NEW YORK (CBSNewYork) — At one time, it may have been easy to hide in New York, a city of pancaked buildings, winding alleys, and countless nooks and crannies.
But not anymore.
As CBS2’s Weijia Jiang explained, the NYPD’s newest weapon in its crime fighting arsenal can practically find a needle in a haystack.
A twin-engine helicopter equipped with state of the art technology, like high-definition, infrared cameras that can capture the facial features of a perpetrator from 2,000 feet in the air.
From tip to tail the new chopper is a marvel of advancement. From its navigation and communication systems to its instrument panels, searchlights, and night vision goggle systems. It can even detect radiological activity in the event of a dirty bomb.
Lieutenant Richard Knoeller has been flying with the aviation unit for seven years.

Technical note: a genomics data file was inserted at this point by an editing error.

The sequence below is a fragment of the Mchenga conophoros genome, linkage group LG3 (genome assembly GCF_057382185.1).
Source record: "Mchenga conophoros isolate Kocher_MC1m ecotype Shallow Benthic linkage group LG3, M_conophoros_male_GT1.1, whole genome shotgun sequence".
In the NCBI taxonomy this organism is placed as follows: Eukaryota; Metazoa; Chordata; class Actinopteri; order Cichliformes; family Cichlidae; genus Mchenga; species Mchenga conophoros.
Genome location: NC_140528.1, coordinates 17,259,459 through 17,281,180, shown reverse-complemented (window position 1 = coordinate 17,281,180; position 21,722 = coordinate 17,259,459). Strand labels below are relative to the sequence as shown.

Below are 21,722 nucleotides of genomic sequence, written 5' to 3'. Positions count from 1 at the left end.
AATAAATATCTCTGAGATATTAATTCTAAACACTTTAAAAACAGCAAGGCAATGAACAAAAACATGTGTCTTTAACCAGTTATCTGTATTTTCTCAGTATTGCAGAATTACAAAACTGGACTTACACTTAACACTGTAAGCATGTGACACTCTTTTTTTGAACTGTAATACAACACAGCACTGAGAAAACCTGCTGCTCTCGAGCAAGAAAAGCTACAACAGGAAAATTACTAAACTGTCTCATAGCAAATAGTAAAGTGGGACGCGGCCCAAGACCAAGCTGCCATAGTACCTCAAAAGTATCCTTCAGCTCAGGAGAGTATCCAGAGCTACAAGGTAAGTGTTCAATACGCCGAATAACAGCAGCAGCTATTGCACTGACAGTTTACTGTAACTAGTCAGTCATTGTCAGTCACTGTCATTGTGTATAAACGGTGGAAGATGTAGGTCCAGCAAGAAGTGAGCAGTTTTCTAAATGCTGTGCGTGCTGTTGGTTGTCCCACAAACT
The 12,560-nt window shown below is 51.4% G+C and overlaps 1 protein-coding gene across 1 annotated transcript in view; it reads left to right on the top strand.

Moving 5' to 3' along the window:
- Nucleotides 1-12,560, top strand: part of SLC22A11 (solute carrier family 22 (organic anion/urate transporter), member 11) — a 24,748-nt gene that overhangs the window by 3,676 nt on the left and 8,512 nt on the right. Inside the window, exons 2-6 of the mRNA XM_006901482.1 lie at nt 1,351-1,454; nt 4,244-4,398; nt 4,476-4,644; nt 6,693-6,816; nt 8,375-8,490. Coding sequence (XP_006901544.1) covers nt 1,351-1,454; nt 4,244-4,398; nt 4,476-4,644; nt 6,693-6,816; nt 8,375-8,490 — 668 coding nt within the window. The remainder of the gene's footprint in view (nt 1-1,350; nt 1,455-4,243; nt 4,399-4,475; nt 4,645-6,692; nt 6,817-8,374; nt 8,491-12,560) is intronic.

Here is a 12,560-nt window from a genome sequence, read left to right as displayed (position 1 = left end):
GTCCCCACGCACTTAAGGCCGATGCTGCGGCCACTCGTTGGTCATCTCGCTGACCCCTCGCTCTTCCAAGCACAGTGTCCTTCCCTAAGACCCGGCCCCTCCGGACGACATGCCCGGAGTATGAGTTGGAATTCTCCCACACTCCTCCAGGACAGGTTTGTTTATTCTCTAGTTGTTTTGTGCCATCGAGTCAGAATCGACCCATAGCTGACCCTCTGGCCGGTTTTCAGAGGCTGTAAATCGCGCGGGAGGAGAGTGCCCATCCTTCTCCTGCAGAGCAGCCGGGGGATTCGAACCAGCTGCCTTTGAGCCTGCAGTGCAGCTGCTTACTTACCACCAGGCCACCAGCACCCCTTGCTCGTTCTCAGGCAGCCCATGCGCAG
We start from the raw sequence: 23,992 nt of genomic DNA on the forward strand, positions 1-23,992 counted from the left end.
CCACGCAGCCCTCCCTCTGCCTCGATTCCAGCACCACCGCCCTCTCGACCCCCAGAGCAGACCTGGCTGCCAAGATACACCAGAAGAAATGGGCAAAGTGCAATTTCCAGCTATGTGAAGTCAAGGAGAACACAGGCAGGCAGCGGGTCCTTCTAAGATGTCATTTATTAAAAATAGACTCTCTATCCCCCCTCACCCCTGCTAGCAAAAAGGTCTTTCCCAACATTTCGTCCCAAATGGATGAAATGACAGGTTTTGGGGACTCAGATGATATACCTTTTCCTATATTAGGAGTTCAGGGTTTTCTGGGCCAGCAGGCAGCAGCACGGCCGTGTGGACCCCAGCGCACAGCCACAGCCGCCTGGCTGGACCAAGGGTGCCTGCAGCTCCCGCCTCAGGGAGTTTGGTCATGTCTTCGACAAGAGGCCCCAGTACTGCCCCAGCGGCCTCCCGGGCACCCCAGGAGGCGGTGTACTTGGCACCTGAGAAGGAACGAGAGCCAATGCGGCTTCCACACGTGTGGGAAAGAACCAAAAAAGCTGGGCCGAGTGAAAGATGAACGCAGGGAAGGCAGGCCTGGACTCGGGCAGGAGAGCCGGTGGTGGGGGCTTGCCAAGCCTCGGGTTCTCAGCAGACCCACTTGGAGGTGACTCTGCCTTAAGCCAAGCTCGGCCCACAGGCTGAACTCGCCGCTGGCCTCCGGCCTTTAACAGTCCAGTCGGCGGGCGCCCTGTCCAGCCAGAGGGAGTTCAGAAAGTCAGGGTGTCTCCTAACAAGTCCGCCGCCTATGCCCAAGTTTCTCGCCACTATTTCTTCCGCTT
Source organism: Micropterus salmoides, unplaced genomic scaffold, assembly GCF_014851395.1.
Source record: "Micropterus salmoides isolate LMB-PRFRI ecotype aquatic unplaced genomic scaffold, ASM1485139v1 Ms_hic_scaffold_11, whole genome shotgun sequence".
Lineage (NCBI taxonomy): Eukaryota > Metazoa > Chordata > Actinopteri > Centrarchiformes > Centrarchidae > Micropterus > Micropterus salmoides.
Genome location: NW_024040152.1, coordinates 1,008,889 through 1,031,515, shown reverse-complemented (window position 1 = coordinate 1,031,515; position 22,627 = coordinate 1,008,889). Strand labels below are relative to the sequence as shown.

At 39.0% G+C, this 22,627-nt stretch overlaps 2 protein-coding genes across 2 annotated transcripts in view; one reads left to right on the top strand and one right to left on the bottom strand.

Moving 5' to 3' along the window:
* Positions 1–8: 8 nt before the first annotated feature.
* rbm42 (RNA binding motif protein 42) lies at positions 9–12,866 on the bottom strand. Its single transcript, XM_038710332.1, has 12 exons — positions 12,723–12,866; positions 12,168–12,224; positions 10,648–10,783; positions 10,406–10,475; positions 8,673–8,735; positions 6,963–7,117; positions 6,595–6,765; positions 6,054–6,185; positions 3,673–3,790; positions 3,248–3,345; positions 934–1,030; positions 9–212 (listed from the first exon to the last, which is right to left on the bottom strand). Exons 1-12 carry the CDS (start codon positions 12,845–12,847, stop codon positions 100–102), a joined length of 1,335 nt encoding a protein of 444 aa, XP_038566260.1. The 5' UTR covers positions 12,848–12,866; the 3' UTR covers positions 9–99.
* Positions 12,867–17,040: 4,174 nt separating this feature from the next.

“It helps us in ways that we’ve never even dreamed of. We’re at the forefront right now, of airborne law enforcement in the nation,” he explained.
The eye in the sky can be fast.
“We could probably get to any point farthest of the city in seven minutes,” Detective Michael Sielo said. “If there is a threat on the ground or active shooter, we can neutralize that threat from the helicopter.”
The bird comes with cameras so high-tech that they can even zoom in to read a license plate number.
Using advanced mapping systems the pilot can pinpoint the exact address of a car, even accessing the name of the owner of a building. It’s information that can be sent to officers on the ground.
“We’ll be giving them the initial size up on what they may be getting themselves into,” Detective Sileo said.
The technology is so precise the NYPD used it to pinpoint and arrest a suspect wanted for allegedly aiming a laser pointer into the cockpits of passing planes.
Pilots and crew first get training on a simulator. Then it’s time to hit the ground and water for more training in advanced search and rescue, hoist and water rescue, and dive recovery.
It’s all in a day’s work for the new crime fighter.
The NYPD told CBS2 is purchased four of the helicopters at $9.8 million each.